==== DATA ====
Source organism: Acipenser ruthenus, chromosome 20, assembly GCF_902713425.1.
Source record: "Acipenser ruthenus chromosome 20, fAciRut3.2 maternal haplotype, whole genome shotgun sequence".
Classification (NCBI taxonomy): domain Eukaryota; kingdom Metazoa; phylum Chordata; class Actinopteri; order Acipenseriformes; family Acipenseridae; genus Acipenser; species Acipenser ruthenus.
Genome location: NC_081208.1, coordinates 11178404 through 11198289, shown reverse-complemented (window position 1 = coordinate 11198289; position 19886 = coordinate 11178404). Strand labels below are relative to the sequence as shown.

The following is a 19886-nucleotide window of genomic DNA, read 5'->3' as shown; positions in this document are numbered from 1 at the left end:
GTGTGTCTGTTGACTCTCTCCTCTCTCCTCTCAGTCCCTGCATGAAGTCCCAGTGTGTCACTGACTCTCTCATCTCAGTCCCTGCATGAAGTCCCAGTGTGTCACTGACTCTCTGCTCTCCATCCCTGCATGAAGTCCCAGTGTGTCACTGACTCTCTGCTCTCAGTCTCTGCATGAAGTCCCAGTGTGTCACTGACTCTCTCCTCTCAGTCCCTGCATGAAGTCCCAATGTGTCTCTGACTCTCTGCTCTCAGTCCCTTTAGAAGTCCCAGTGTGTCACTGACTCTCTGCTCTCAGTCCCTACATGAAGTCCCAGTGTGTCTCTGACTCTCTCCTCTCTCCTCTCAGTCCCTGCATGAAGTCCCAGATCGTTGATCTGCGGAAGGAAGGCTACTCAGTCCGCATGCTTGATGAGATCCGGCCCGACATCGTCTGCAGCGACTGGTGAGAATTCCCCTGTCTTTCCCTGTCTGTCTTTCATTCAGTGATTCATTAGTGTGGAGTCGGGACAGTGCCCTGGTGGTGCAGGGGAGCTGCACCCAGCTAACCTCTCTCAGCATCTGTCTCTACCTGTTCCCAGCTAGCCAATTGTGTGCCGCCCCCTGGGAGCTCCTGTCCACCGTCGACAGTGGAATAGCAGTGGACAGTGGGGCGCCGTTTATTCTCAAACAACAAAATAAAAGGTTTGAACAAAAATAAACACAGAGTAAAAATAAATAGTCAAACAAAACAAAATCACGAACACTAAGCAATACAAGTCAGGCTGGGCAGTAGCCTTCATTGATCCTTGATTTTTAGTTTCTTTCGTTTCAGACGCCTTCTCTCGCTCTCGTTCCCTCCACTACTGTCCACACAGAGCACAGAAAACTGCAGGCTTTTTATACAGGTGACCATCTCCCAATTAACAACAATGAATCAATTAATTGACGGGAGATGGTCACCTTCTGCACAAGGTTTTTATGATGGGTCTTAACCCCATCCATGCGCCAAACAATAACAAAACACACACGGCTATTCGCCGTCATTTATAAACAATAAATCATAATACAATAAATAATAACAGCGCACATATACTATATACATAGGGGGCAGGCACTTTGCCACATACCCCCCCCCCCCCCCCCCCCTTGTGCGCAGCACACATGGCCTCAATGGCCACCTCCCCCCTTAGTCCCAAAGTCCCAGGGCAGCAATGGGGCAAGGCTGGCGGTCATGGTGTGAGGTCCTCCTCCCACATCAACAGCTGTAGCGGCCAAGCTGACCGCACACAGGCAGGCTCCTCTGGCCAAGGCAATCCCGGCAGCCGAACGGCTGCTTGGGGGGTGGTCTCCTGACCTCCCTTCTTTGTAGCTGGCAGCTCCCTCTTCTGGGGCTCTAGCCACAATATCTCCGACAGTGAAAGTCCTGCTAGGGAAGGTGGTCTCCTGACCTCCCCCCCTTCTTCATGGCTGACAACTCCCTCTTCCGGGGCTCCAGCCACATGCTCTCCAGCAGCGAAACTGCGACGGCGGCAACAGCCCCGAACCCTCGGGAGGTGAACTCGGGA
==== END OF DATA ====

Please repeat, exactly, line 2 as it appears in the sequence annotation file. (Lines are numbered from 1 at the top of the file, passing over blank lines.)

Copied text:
Source record: "Acipenser ruthenus chromosome 20, fAciRut3.2 maternal haplotype, whole genome shotgun sequence".